Jul 9, 2021

about 5 min read

7 common mistakes of fresh coders

Making mistakes is a part of coding, and every programmer, especially as a beginner coder. This is how they learn and progress as developers.The problem is, sometimes you don’t know you’re making them.


If you're a beginning programmer, this isn't designed to make you feel guilty about the coding mistakes you're making. But rather, it's meant to make you aware of them, educate you how to recognize warning signals, and remind you to avoid them.


Look for the 7 most typical coding mistakes that new programmers make to save time and effort.


1. Start with fear.

There can be a lot of mental questions and problems for some programmers just starting out.

  • Is it true that I am as smart as I think I am?
  • Is it true that I am the right person to program?
  • Can I make money from this?


At first, the Code will look like an unreadable alien language wall. That's completely typical! But as you explore what each part does, it becomes less intimidating. And you realize that it all really makes sense once you understand what it means. Programming and logical thinking require some inherent aptitude. But this is far outweighed by the hard work and hours spent writing your code, reading tutorials, and studying through the documentation. 


Master your fear, or fear will be your master!



2. Learning too many programming languages, frameworks and technology

When learning to program, this is one of the most typical coding mistakes that most beginners make. They believe that having Java, C++, Python, and a slew of other languages, frameworks, and technologies to show off or list on a CV is remarkable. However this is a sign of being not intellect. People always prefer someone with in-depth expertise and years of experience in just one of them.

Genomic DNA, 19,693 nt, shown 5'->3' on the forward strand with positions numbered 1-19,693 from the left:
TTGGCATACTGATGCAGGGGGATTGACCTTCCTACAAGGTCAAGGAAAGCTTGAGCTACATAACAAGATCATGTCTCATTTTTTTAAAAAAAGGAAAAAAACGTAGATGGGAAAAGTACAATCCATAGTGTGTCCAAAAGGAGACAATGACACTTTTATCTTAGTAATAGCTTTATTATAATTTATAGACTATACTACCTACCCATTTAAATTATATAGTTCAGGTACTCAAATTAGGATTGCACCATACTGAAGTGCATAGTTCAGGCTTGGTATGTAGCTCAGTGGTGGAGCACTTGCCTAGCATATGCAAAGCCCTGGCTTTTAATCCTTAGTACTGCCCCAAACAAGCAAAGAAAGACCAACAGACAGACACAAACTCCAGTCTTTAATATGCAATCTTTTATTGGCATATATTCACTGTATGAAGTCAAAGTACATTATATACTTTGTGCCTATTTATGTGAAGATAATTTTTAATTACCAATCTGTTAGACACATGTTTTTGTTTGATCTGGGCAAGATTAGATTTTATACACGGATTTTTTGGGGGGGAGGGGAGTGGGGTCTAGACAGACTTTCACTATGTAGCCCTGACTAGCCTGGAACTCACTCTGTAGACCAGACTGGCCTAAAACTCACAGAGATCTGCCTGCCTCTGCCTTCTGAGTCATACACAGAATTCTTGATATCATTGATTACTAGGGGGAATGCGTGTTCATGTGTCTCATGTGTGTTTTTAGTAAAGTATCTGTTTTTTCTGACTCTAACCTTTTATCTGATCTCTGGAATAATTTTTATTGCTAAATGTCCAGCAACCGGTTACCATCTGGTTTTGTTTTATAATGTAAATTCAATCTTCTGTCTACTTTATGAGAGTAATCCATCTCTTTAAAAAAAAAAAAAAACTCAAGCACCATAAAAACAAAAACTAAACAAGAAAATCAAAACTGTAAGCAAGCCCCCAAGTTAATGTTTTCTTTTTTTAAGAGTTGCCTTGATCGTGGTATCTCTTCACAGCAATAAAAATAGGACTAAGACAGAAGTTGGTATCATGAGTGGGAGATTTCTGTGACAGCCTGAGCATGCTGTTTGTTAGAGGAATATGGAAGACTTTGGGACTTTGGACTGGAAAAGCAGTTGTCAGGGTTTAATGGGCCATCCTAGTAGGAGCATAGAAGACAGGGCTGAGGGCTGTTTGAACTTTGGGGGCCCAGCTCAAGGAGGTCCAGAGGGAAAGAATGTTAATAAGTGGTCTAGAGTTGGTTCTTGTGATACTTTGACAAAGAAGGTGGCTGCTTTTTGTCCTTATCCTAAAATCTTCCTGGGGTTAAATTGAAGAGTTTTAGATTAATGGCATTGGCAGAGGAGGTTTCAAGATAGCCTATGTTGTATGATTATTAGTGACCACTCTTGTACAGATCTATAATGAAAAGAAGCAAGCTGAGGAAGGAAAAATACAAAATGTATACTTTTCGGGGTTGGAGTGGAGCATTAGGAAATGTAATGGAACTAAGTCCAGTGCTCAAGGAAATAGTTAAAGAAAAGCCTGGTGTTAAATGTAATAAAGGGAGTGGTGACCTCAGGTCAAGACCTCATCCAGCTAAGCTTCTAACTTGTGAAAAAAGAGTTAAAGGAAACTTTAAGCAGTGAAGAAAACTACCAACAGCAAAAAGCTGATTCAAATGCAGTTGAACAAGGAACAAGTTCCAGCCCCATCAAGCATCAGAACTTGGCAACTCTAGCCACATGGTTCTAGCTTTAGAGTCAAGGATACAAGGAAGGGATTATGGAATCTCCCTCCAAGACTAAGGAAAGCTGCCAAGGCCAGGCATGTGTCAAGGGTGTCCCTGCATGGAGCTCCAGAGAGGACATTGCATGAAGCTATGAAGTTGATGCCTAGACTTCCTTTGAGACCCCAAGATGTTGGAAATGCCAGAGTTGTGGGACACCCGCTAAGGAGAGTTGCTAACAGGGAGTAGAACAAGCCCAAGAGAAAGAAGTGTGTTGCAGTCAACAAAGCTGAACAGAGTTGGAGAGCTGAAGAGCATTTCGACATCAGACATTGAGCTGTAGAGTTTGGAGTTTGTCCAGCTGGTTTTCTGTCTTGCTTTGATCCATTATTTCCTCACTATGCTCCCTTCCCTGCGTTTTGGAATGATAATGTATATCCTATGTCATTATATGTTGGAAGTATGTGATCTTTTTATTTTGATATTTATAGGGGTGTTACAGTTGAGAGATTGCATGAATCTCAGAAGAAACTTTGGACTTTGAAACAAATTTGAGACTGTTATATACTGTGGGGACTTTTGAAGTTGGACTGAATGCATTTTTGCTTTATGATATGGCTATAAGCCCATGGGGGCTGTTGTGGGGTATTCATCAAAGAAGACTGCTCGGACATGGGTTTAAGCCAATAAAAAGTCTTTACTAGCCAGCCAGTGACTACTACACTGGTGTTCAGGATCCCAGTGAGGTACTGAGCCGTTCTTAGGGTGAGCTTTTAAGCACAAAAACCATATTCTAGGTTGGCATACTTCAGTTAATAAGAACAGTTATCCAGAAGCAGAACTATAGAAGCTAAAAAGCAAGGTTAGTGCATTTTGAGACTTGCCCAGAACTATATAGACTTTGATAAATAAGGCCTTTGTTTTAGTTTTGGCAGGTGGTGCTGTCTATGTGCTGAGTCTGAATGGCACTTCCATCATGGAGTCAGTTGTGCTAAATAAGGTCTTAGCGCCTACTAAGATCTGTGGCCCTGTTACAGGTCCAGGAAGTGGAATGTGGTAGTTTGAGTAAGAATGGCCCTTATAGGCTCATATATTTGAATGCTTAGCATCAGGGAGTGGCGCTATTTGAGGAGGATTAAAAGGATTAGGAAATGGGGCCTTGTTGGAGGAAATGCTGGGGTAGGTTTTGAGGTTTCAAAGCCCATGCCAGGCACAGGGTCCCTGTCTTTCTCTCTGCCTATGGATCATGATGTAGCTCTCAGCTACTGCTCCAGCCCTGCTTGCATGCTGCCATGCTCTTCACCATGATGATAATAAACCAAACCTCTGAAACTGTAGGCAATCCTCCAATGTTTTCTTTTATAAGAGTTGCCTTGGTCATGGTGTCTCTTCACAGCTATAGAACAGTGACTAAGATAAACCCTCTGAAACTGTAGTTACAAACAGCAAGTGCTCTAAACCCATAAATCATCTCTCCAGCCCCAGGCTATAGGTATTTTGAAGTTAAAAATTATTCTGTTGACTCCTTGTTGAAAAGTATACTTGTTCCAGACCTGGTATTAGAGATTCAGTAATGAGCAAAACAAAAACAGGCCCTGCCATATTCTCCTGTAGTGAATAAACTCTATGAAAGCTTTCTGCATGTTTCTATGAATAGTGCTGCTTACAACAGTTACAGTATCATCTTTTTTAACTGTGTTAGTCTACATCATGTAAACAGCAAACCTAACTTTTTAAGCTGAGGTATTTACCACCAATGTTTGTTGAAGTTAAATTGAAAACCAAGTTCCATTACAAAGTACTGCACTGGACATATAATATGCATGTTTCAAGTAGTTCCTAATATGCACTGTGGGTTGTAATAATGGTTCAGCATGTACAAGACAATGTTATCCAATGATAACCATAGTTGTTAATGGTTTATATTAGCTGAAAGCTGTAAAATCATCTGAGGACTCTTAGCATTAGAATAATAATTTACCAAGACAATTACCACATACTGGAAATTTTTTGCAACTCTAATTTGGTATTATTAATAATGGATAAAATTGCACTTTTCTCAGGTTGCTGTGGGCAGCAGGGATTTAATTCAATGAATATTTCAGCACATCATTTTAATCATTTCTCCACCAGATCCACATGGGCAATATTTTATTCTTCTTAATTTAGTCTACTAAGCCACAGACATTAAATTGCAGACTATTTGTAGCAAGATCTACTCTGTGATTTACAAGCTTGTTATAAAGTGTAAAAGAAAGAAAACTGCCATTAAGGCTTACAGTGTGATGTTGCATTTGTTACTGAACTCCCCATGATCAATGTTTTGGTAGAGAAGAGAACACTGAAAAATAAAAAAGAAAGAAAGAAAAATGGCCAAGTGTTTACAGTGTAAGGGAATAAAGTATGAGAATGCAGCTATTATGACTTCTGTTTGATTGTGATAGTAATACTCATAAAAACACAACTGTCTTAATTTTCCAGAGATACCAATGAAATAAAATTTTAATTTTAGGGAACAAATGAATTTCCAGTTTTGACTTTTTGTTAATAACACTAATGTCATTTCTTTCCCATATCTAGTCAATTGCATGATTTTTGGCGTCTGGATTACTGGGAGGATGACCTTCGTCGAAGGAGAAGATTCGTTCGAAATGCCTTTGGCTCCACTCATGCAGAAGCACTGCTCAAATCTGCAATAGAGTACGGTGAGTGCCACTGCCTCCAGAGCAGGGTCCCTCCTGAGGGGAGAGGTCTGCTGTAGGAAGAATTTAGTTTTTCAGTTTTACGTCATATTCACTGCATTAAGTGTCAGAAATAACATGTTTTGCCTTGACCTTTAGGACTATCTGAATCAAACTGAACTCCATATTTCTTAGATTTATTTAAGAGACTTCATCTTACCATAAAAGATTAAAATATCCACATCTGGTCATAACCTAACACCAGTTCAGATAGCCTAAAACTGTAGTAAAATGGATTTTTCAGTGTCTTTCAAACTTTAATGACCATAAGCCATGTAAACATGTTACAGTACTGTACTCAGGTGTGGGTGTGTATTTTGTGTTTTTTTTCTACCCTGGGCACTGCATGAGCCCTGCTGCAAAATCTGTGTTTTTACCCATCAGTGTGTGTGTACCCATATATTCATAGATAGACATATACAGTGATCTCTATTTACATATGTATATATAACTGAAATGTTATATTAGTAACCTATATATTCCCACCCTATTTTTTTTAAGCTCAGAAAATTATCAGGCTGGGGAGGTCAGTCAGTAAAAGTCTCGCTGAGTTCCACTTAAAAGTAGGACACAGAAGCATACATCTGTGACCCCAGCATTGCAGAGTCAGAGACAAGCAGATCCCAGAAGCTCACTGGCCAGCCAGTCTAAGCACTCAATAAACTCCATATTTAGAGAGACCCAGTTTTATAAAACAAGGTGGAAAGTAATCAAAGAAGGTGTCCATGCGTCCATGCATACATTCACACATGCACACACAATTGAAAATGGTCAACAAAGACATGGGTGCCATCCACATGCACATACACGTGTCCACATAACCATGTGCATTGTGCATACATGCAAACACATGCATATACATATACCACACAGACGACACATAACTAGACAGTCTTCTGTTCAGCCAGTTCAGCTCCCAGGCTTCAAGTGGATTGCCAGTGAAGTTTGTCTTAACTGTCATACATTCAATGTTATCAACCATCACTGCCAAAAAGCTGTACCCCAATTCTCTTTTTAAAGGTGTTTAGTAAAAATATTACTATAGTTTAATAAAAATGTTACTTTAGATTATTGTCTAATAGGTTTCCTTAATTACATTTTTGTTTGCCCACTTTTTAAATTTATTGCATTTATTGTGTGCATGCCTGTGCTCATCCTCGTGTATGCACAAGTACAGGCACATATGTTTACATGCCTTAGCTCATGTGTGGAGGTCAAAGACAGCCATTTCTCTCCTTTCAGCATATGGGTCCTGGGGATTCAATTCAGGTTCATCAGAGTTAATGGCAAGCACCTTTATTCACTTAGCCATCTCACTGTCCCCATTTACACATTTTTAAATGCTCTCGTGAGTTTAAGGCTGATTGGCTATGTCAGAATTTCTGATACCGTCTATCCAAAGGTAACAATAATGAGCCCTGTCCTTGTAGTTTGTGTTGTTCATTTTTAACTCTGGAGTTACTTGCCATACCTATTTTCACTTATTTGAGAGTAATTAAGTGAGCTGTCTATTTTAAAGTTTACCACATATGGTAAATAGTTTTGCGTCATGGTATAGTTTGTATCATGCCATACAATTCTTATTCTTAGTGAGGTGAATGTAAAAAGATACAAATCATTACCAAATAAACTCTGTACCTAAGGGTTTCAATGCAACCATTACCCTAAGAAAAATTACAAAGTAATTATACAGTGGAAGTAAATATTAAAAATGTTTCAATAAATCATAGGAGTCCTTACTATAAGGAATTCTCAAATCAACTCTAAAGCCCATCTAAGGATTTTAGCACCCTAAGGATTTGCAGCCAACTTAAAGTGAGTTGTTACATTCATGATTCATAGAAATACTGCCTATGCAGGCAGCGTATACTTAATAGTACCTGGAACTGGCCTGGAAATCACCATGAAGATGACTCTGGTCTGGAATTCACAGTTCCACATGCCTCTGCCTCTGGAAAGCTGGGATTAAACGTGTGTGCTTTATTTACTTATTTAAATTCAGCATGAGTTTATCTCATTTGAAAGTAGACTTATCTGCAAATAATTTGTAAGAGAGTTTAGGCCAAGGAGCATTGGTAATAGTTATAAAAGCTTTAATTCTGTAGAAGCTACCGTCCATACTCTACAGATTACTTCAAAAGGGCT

If you learn Java for 15 days and then switch to Ruby because Java is difficult or for some other reason, you will end up with a lot of confusion. Although you can show others that you are fluent in several languages, we strongly advise you to concentrate on one at first. You will have no trouble switching to another language after you have gained enough experience. If you make this mistake, you will discover after a few years that you are not a master of any single language at all. 


3. Repetitive code

“Don't Repeat Yourself” is one of the fundamental programming ideas you'll encounter as you study. This is sometimes abbreviated as DRY, and code developed according to this idea is referred to as DRY code.


It's easy to slip into the trap of repeating code, and it can take some digging to figure out how much is duplicated. If you're copying and pasting code, it's probably repetitious and should be updated, as a general rule.


This coding mistake will go away if you get comfortable using loops and functions to accomplish your work for you. A web framework can also help you reduce the amount of code you write. As a developer, there are a few web frameworks worth learning.


4. Programming without a plan